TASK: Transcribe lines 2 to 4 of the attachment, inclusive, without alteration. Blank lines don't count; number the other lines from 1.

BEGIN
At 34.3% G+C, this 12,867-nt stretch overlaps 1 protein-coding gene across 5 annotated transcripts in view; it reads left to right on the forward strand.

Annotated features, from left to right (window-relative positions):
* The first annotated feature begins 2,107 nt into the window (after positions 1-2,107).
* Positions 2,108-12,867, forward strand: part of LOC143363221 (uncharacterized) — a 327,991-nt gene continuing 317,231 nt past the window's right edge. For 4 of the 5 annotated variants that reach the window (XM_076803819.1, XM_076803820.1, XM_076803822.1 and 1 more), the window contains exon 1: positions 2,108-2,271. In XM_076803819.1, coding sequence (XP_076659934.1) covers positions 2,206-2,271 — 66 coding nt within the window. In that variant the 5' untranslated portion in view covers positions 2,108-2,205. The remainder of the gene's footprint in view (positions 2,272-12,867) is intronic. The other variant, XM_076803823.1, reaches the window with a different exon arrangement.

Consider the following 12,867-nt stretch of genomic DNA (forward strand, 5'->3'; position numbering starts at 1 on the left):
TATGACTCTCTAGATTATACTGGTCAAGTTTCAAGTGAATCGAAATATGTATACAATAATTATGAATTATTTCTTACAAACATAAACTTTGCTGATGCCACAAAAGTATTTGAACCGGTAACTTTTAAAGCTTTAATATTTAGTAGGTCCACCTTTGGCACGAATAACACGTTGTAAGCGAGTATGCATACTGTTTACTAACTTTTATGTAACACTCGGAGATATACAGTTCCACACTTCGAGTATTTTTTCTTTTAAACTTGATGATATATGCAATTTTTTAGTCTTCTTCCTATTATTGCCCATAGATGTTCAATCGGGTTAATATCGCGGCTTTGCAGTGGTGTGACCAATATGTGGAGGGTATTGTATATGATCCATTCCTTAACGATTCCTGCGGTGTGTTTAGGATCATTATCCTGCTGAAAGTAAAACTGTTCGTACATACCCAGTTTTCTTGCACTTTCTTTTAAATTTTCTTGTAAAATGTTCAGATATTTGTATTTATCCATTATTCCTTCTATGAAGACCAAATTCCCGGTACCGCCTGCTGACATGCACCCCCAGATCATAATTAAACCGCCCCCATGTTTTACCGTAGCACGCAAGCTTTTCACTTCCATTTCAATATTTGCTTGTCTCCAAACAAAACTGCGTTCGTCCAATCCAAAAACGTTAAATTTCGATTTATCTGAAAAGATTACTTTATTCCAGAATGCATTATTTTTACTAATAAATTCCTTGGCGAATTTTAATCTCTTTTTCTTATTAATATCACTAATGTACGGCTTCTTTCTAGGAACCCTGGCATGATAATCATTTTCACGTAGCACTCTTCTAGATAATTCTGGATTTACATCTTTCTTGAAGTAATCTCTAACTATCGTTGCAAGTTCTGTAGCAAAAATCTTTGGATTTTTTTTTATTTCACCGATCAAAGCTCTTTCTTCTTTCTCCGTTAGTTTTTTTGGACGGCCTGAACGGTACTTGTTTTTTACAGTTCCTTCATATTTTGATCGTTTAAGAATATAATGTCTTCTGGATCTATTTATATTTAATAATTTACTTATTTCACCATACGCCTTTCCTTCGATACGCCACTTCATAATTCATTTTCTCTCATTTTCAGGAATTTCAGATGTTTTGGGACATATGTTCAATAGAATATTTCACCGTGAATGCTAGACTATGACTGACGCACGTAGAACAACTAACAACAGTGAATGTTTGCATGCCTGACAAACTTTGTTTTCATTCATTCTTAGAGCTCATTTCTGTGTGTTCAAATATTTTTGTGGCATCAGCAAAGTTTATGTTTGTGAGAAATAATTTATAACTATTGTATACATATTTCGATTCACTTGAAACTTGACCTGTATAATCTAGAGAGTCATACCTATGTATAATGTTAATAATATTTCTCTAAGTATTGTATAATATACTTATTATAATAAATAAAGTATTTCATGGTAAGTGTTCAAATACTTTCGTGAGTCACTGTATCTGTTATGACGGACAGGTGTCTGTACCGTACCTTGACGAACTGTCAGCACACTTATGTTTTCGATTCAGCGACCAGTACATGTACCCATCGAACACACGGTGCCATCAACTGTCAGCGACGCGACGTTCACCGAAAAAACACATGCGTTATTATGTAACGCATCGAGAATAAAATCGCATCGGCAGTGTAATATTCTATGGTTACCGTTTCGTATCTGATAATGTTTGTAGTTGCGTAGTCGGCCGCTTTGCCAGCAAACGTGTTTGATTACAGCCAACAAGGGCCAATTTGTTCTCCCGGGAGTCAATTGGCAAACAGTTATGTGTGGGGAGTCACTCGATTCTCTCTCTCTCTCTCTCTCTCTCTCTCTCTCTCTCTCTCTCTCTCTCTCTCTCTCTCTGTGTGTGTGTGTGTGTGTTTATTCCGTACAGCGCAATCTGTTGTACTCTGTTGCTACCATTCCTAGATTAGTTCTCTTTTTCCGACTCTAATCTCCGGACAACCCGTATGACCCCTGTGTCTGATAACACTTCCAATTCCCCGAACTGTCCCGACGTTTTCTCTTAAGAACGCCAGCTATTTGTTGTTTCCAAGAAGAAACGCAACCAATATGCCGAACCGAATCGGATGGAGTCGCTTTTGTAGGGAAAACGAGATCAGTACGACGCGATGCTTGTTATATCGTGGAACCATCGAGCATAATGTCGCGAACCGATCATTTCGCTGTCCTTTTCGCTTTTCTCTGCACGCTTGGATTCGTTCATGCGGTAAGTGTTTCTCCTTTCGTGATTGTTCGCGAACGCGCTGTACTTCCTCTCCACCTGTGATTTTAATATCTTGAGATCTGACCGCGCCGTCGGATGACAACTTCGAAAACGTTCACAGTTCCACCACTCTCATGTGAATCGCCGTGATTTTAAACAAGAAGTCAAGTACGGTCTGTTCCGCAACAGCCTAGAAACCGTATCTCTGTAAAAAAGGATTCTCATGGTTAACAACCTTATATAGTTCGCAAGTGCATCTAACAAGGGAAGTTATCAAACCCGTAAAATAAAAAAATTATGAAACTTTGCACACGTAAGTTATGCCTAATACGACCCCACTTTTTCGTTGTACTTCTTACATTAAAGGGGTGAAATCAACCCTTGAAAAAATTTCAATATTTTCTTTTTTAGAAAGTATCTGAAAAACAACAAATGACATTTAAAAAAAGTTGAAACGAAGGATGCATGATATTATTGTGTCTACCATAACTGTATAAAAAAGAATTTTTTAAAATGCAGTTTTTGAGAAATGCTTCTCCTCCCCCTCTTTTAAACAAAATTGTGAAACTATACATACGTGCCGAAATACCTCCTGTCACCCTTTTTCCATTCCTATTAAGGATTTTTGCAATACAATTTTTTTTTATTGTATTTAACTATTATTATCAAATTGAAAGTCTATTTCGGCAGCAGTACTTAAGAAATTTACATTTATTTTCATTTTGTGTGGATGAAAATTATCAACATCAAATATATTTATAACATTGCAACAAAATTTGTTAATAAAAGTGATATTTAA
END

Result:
Annotated features, from left to right (window-relative positions):
* The first annotated feature begins 2,107 nt into the window (after positions 1-2,107).
* Positions 2,108-12,867, forward strand: part of LOC143363221 (uncharacterized) — a 327,991-nt gene continuing 317,231 nt past the window's right edge. For 4 of the 5 annotated variants that reach the window (XM_076803819.1, XM_076803820.1, XM_076803822.1 and 1 more), the window contains exon 1: positions 2,108-2,271. In XM_076803819.1, coding sequence (XP_076659934.1) covers positions 2,206-2,271 — 66 coding nt within the window. In that variant the 5' untranslated portion in view covers positions 2,108-2,205. The remainder of the gene's footprint in view (positions 2,272-12,867) is intronic. The other variant, XM_076803823.1, reaches the window with a different exon arrangement.